, Volume 59, Issue 2, pp 165-174

A phase II, pharmacokinetic, and biologic study of semaxanib and thalidomide in patients with metastatic melanoma

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Purpose: This phase II study evaluated the combination of semaxanib, a small molecule tyrosine kinase inhibitor of vascular endothelial growth factor (VEGF) receptor-2, and thalidomide in patients with metastatic melanoma to assess the efficacy, tolerability, pharmacokinetic (PK) and pharmacodynamic (PD) characteristics of the combination. Patients and methods: Patients with metastatic melanoma, who had failed at least one prior biologic and/or chemotherapeutic regimen, were treated with escalating doses of thalidomide combined with a fixed dose of semaxanib. Results: Twelve patients were enrolled and received 44 courses of semaxanib at the fixed dose of 145 mg/m2 intravenously twice-weekly in combination with thalidomide, commencing at 200 mg daily with intrapatient dose escalation as tolerated. Treatment with semaxanib was initiated 1 day before thalidomide in the first course, permitting the assessment of the PKs of semaxanib alone (course 1) and in combination with thalidomide (course 2). The principal toxicities included deep venous thrombosis, headache, and lower extremity edema. Of ten patients evaluable for response, one complete response lasting 20 months and one partial response lasting 12 months were observed. Additionally, four patients had stable disease lasting from 2 to 10 months. The PKs of semaxanib were characterized by drug exposure parameters comparable to those observed in single-agent phase II studies, indicating the absence of major drug–drug interactions. Maximum semaximib plasma concentration values were 1.2–3.8 μg/ml in course 1 and 1.1–3.9 μg/ml in course 2. The mean terminal half-life was 1.3 ( ± 0.31) h. Biological studies revealed increasing serum VEGF concentrations following treatment in patients remaining on study for more than 4 months. Conclusion: The combination of semaxanib and thalidomide was feasible and demonstrated anti-tumor activity in patients with metastatic melanoma who had failed prior therapy. Further evaluations of therapeutic strategies that target multiple angiogenesis pathways may be warranted in patients with advanced melanoma and other malignancies.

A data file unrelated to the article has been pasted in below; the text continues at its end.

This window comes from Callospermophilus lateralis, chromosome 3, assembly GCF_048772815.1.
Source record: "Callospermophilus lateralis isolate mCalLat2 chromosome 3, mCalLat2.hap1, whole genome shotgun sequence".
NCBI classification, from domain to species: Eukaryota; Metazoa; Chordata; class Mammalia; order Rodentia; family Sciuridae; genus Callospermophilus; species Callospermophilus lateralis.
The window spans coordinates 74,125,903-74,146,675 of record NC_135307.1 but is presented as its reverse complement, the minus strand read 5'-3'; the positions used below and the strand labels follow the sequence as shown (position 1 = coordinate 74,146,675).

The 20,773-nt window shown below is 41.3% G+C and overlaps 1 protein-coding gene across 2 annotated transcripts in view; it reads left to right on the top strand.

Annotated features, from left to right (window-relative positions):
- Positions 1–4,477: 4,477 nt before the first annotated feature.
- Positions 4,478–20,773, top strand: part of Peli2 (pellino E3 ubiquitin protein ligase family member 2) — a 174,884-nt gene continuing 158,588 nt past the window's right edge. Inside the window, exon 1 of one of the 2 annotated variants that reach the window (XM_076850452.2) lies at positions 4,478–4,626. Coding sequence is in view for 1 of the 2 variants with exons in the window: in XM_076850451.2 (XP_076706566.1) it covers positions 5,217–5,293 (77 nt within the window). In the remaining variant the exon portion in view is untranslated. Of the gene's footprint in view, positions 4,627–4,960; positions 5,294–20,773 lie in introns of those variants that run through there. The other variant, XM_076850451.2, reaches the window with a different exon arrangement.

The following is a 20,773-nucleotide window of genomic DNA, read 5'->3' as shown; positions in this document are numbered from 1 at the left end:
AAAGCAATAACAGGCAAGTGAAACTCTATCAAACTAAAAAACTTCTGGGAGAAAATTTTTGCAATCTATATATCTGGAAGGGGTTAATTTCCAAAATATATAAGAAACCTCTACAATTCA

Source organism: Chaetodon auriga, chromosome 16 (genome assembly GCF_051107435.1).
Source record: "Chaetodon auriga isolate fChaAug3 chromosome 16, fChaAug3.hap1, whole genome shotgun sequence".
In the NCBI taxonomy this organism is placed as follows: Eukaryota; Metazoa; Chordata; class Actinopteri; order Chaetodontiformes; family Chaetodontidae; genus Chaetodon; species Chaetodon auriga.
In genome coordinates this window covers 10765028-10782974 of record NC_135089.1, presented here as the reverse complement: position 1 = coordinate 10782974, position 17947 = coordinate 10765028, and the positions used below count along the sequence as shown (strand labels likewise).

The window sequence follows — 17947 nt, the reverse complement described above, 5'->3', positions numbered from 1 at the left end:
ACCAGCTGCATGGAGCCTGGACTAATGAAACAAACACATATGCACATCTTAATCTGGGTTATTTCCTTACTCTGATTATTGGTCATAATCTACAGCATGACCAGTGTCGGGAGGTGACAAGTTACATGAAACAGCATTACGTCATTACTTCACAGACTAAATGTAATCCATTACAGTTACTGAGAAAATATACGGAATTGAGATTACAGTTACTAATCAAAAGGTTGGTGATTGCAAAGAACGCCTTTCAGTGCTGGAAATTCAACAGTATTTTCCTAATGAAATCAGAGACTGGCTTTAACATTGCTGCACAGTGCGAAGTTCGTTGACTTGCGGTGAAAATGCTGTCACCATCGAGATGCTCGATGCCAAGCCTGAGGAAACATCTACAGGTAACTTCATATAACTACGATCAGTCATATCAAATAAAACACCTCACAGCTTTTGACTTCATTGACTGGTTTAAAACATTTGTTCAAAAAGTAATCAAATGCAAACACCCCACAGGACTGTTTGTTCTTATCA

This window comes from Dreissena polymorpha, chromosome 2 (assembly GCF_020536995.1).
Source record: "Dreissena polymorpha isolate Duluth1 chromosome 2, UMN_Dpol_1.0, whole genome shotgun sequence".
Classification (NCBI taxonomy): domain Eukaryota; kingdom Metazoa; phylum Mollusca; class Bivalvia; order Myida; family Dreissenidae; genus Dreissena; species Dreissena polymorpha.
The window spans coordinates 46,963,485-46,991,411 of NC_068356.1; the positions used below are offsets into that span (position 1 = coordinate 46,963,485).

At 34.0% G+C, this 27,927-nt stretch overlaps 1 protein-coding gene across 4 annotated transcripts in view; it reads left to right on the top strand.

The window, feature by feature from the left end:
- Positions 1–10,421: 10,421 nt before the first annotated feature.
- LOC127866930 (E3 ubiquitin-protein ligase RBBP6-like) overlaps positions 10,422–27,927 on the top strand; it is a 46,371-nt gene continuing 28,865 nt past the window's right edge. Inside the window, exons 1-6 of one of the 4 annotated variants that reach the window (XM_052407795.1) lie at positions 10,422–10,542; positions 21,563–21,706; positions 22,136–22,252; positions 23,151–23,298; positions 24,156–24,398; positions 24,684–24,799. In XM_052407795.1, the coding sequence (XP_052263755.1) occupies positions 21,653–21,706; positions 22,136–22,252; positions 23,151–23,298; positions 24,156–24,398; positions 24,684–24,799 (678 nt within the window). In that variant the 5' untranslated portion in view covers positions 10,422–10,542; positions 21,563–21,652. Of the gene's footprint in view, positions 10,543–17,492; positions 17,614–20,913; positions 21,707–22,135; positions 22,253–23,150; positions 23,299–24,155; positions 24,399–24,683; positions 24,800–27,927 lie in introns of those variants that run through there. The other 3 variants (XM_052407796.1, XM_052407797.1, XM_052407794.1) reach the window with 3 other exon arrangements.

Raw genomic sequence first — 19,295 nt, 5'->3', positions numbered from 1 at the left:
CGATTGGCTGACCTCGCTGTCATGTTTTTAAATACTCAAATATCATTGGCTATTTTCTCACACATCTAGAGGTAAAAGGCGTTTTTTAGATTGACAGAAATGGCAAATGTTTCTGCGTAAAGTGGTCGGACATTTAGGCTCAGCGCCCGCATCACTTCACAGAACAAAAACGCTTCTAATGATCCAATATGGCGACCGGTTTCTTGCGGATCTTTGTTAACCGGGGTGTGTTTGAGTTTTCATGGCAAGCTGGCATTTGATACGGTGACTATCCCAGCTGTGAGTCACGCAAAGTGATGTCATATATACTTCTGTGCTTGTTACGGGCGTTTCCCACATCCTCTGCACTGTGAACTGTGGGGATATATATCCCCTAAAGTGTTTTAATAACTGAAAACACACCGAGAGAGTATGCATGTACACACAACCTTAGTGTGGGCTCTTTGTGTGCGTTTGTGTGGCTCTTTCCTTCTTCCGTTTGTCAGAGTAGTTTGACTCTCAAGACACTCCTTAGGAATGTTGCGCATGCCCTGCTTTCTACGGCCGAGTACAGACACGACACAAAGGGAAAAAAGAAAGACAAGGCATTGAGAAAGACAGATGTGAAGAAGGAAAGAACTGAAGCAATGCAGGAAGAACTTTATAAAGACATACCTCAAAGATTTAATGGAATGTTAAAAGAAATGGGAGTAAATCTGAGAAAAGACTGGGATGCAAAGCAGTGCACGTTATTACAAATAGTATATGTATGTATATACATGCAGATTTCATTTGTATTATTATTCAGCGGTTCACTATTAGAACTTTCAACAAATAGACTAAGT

Presented in part at the 39th meeting of American Society of Clinical Oncology Chicago, IL, May 2003.